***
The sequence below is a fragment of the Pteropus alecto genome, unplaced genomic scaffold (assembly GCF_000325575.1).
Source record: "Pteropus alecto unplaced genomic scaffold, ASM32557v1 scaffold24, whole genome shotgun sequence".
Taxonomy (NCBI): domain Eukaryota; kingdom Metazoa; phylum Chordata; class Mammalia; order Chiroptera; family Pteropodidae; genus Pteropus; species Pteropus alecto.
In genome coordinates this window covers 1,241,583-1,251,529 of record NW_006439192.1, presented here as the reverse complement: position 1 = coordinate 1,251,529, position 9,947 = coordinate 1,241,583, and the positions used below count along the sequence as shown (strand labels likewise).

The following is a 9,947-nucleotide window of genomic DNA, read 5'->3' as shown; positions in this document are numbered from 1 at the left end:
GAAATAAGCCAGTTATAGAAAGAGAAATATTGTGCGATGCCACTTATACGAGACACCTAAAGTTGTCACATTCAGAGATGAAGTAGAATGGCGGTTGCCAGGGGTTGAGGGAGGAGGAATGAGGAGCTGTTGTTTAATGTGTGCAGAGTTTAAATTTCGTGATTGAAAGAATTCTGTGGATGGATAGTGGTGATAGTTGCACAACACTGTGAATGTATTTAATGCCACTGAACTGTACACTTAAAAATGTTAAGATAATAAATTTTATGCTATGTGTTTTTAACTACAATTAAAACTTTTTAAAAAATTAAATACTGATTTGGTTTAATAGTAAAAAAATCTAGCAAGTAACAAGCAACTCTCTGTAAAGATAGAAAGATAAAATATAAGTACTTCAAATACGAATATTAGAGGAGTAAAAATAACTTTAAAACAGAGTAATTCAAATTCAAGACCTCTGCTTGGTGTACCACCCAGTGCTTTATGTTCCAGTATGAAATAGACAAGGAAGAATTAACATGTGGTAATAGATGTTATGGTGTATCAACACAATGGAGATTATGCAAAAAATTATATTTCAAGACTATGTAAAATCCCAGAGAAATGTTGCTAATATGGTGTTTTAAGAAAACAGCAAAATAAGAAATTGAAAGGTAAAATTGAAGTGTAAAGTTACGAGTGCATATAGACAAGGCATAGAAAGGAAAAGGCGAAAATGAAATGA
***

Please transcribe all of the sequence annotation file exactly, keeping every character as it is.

The sequence below is a fragment of the Pteropus alecto genome, unplaced genomic scaffold (assembly GCF_000325575.1).
Source record: "Pteropus alecto unplaced genomic scaffold, ASM32557v1 scaffold24, whole genome shotgun sequence".
Taxonomy (NCBI): domain Eukaryota; kingdom Metazoa; phylum Chordata; class Mammalia; order Chiroptera; family Pteropodidae; genus Pteropus; species Pteropus alecto.
In genome coordinates this window covers 1,241,583-1,251,529 of record NW_006439192.1, presented here as the reverse complement: position 1 = coordinate 1,251,529, position 9,947 = coordinate 1,241,583, and the positions used below count along the sequence as shown (strand labels likewise).

The following is a 9,947-nucleotide window of genomic DNA, read 5'->3' as shown; positions in this document are numbered from 1 at the left end:
GAAATAAGCCAGTTATAGAAAGAGAAATATTGTGCGATGCCACTTATACGAGACACCTAAAGTTGTCACATTCAGAGATGAAGTAGAATGGCGGTTGCCAGGGGTTGAGGGAGGAGGAATGAGGAGCTGTTGTTTAATGTGTGCAGAGTTTAAATTTCGTGATTGAAAGAATTCTGTGGATGGATAGTGGTGATAGTTGCACAACACTGTGAATGTATTTAATGCCACTGAACTGTACACTTAAAAATGTTAAGATAATAAATTTTATGCTATGTGTTTTTAACTACAATTAAAACTTTTTAAAAAATTAAATACTGATTTGGTTTAATAGTAAAAAAATCTAGCAAGTAACAAGCAACTCTCTGTAAAGATAGAAAGATAAAATATAAGTACTTCAAATACGAATATTAGAGGAGTAAAAATAACTTTAAAACAGAGTAATTCAAATTCAAGACCTCTGCTTGGTGTACCACCCAGTGCTTTATGTTCCAGTATGAAATAGACAAGGAAGAATTAACATGTGGTAATAGATGTTATGGTGTATCAACACAATGGAGATTATGCAAAAAATTATATTTCAAGACTATGTAAAATCCCAGAGAAATGTTGCTAATATGGTGTTTTAAGAAAACAGCAAAATAAGAAATTGAAAGGTAAAATTGAAGTGTAAAGTTACGAGTGCATATAGACAAGGCATAGAAAGGAAAAGGCGAAAATGAAATGA